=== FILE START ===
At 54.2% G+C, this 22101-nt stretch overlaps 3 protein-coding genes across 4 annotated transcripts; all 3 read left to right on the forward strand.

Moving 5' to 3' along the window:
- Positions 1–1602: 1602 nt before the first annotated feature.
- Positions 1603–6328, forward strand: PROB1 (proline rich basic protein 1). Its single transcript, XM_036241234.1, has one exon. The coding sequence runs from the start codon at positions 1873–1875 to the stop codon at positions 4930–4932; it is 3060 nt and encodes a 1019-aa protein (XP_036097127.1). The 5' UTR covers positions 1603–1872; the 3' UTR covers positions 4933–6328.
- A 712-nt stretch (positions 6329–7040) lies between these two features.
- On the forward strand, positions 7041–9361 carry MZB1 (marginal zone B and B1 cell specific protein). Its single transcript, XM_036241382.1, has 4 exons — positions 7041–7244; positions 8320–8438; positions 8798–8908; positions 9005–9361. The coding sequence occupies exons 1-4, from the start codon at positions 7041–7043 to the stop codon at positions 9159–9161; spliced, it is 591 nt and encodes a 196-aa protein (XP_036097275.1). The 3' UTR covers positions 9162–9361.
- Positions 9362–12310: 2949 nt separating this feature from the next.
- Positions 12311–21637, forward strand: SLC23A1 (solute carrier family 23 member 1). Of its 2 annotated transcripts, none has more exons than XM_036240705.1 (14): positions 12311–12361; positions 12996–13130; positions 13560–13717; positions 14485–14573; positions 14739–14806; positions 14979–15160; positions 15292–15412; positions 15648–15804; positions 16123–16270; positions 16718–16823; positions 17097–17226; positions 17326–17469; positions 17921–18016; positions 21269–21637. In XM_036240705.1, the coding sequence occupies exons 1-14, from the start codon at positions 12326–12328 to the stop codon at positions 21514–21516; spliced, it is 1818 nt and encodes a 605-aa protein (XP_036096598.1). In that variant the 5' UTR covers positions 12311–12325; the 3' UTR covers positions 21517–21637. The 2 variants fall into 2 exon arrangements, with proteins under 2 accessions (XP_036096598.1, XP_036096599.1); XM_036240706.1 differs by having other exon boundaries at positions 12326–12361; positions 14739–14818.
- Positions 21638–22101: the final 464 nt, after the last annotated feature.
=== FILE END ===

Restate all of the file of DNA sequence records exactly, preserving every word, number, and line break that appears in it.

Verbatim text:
At 54.2% G+C, this 22101-nt stretch overlaps 3 protein-coding genes across 4 annotated transcripts; all 3 read left to right on the forward strand.

Moving 5' to 3' along the window:
- Positions 1–1602: 1602 nt before the first annotated feature.
- Positions 1603–6328, forward strand: PROB1 (proline rich basic protein 1). Its single transcript, XM_036241234.1, has one exon. The coding sequence runs from the start codon at positions 1873–1875 to the stop codon at positions 4930–4932; it is 3060 nt and encodes a 1019-aa protein (XP_036097127.1). The 5' UTR covers positions 1603–1872; the 3' UTR covers positions 4933–6328.
- A 712-nt stretch (positions 6329–7040) lies between these two features.
- On the forward strand, positions 7041–9361 carry MZB1 (marginal zone B and B1 cell specific protein). Its single transcript, XM_036241382.1, has 4 exons — positions 7041–7244; positions 8320–8438; positions 8798–8908; positions 9005–9361. The coding sequence occupies exons 1-4, from the start codon at positions 7041–7043 to the stop codon at positions 9159–9161; spliced, it is 591 nt and encodes a 196-aa protein (XP_036097275.1). The 3' UTR covers positions 9162–9361.
- Positions 9362–12310: 2949 nt separating this feature from the next.
- Positions 12311–21637, forward strand: SLC23A1 (solute carrier family 23 member 1). Of its 2 annotated transcripts, none has more exons than XM_036240705.1 (14): positions 12311–12361; positions 12996–13130; positions 13560–13717; positions 14485–14573; positions 14739–14806; positions 14979–15160; positions 15292–15412; positions 15648–15804; positions 16123–16270; positions 16718–16823; positions 17097–17226; positions 17326–17469; positions 17921–18016; positions 21269–21637. In XM_036240705.1, the coding sequence occupies exons 1-14, from the start codon at positions 12326–12328 to the stop codon at positions 21514–21516; spliced, it is 1818 nt and encodes a 605-aa protein (XP_036096598.1). In that variant the 5' UTR covers positions 12311–12325; the 3' UTR covers positions 21517–21637. The 2 variants fall into 2 exon arrangements, with proteins under 2 accessions (XP_036096598.1, XP_036096599.1); XM_036240706.1 differs by having other exon boundaries at positions 12326–12361; positions 14739–14818.
- Positions 21638–22101: the final 464 nt, after the last annotated feature.